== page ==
Like everyone, lobbyists have an interest they strive for; it is just that their interest may not be the same as the interests of the people they represent. They certainly have a professional interest in helping the people they are currently employed to represent, but when the needs of members clash with a lobbyist’s need to maintain good relations with lawmakers, members sometimes fail to come first. Lobbyists believe in Shakespeare’s line “To thy own self be true.”
Assumption 2: Interest group members differ in how they would ideally like to see issues important to them resolved with public policy.
Assumption 3: Some issues are more important to members than others, and they will be more likely to be angry if their ideal positions on these issues are not precisely advocated by their lobbyist.
Assumption 4: Interest group members can quit their organization and are more likely to do so the more dissatisfied they are with the choices of its lobbyist.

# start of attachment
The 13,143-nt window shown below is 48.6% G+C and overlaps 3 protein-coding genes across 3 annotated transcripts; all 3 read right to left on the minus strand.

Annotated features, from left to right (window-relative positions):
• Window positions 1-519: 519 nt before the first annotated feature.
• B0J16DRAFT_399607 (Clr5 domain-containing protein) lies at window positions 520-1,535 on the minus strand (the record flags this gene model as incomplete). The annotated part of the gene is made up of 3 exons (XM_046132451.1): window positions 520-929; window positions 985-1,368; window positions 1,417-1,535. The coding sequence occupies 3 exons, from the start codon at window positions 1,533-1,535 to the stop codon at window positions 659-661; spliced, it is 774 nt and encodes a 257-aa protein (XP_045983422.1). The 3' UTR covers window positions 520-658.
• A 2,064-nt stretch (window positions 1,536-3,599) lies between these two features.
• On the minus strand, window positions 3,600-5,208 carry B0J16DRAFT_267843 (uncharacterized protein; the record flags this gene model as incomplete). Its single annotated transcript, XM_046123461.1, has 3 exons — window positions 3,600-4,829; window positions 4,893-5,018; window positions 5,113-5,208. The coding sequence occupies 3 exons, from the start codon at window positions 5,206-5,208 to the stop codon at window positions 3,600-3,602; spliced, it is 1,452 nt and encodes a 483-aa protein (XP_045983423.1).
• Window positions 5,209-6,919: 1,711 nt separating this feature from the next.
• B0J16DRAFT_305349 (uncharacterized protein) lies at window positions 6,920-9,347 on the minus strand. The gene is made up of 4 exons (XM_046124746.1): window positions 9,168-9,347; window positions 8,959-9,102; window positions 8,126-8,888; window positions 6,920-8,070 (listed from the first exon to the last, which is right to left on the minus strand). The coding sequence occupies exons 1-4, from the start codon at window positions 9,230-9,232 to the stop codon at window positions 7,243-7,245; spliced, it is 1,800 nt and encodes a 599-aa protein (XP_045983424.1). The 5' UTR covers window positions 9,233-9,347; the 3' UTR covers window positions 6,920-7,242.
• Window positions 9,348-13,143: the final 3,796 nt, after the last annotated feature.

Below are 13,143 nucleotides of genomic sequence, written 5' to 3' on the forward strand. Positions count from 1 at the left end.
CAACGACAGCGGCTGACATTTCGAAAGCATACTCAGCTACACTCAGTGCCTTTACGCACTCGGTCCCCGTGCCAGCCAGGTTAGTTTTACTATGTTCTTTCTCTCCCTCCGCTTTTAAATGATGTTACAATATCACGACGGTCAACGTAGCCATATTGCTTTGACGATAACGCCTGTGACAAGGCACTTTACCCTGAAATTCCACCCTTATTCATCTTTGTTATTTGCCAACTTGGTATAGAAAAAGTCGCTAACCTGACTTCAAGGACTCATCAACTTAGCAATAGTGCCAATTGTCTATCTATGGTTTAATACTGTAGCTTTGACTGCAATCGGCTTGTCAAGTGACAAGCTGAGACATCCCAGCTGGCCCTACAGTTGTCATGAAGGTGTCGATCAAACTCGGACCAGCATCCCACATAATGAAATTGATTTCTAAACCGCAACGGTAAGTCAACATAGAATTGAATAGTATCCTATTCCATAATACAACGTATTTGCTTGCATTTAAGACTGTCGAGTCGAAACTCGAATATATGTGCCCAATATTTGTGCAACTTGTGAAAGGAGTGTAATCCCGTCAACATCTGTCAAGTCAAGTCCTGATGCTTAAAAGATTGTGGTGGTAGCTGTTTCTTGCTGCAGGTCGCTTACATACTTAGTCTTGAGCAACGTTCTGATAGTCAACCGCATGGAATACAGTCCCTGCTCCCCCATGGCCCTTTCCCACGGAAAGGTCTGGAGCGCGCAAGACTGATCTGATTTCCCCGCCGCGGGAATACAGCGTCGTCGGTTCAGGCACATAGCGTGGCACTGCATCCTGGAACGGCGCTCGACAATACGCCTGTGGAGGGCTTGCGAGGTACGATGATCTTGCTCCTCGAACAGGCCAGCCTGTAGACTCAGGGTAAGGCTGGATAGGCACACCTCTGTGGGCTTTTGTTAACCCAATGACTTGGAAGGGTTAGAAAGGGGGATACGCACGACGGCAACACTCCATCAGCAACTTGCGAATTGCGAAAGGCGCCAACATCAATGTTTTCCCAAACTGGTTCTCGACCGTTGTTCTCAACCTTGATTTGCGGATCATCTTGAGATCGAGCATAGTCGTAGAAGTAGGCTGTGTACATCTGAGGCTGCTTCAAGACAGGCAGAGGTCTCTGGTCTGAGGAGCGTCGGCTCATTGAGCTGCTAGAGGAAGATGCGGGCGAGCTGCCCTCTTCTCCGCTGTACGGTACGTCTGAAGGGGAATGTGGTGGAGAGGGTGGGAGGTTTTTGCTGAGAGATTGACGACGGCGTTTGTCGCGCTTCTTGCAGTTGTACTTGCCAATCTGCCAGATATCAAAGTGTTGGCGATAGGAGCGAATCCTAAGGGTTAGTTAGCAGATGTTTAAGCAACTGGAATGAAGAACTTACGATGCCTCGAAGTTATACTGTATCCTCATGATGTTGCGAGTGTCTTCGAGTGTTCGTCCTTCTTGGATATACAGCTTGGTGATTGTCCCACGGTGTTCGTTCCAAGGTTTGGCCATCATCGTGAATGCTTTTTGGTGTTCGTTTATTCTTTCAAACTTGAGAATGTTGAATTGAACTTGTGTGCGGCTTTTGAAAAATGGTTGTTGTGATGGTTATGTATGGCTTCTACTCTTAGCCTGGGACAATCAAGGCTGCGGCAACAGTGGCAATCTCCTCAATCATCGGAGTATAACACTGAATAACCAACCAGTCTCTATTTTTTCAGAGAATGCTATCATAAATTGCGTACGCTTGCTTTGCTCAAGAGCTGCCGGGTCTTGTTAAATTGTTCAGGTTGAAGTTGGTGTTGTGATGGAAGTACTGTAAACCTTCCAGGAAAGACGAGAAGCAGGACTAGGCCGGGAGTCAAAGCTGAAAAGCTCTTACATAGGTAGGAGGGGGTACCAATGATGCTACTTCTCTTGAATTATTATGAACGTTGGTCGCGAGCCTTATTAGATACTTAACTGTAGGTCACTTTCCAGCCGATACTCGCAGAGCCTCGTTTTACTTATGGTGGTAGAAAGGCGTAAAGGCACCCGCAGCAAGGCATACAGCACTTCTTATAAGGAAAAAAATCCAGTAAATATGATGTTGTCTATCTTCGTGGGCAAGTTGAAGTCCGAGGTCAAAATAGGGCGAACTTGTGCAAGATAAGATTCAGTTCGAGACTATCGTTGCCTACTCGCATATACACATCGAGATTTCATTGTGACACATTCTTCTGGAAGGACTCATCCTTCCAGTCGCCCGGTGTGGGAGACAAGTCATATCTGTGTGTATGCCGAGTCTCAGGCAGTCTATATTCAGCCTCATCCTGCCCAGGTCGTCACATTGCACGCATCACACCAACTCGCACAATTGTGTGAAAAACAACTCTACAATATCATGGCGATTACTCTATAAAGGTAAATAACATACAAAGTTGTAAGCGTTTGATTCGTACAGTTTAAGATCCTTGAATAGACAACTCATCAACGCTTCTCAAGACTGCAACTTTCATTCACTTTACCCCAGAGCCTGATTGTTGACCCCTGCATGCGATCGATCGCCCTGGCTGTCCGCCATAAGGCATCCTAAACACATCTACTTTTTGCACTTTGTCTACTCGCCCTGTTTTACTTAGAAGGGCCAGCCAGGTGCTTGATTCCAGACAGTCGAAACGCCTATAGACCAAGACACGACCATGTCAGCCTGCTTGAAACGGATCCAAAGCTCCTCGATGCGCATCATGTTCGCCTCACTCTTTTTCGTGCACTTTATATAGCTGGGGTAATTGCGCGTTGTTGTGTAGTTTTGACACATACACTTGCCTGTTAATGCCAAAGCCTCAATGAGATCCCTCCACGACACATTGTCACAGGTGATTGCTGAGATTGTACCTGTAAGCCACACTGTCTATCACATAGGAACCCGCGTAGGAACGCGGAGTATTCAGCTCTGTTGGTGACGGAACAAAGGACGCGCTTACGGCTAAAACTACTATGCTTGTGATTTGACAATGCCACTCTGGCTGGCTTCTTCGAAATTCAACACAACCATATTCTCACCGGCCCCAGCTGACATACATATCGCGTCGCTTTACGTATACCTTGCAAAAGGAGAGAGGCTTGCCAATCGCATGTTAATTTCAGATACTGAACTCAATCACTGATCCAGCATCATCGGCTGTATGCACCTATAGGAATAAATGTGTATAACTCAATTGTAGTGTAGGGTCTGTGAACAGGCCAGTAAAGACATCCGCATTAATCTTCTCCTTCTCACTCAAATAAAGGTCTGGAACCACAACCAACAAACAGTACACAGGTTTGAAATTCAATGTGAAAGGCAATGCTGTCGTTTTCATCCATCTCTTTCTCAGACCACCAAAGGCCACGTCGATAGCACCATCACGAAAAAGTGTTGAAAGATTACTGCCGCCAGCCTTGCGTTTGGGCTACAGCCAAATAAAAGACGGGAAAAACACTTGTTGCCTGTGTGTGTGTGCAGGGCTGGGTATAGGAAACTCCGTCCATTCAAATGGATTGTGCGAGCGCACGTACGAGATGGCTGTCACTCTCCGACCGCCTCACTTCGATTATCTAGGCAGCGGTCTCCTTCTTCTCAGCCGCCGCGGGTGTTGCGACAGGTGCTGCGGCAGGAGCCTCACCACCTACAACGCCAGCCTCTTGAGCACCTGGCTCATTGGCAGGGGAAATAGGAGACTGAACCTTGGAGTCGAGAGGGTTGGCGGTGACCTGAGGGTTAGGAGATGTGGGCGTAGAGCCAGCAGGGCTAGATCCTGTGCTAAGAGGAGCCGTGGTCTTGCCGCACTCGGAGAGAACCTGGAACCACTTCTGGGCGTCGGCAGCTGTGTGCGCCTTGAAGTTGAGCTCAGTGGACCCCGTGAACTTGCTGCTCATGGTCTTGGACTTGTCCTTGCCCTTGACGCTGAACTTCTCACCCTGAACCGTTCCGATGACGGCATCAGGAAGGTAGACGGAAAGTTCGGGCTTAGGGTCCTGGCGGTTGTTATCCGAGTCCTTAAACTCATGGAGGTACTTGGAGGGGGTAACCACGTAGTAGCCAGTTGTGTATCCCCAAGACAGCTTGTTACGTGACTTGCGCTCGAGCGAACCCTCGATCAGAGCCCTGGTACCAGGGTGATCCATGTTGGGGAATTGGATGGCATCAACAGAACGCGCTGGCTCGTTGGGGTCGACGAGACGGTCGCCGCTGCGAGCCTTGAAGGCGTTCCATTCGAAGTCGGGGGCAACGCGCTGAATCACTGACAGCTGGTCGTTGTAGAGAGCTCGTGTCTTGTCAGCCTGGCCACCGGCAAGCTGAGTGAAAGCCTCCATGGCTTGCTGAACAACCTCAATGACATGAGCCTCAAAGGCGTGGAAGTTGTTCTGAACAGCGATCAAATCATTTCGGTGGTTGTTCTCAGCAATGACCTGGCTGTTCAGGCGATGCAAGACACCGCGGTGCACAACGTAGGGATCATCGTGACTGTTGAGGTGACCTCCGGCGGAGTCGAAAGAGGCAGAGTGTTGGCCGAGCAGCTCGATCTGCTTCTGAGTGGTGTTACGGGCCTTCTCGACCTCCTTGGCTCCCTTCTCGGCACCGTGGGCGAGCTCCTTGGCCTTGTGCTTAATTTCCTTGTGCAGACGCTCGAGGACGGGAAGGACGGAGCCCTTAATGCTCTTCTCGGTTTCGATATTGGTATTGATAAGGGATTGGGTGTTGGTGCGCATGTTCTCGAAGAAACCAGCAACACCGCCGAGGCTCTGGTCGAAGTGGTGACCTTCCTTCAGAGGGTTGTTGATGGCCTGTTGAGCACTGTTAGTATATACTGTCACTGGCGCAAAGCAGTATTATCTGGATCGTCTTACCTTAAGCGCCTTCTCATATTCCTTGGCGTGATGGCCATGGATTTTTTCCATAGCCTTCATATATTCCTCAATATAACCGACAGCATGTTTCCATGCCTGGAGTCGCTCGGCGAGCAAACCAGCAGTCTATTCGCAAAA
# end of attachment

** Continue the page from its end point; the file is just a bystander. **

… In discussing the internal workings of political groups, economist Albert Hirschman (1970) made a simple but important point. When faced with a leadership that does not appear to have their best interests at heart, members may do one of three things. They may loyally support the group anyway out of regard for the good of the whole, they may try to change the group by pushing out the unresponsive lobbyists and staff, or they may just quit the group entirely and take their dues with them as they exit. Except for some unions and a few professional organizations like bar associations, interest groups do not have compulsory membership. Members may quit at any time.
Assumption 5: Lobbyists have limited resources for pursuing member interest advocacy.
Even when members are happy and pay their dues, there is another crucial limit on what lobbyists can do: money. Members only have so much money to give for group support. … most [group budgets] are not all that large, even when they are supplemented by philanthropies, foundations, wealthy individuals, and the government. The costs of mounting major advocacy campaigns can be enormous, and apart from advocacy, groups also must allocate significant parts of their budgets to the nonpolitical activities and other benefits that members demand (and that may be more important to some members than the advocacy).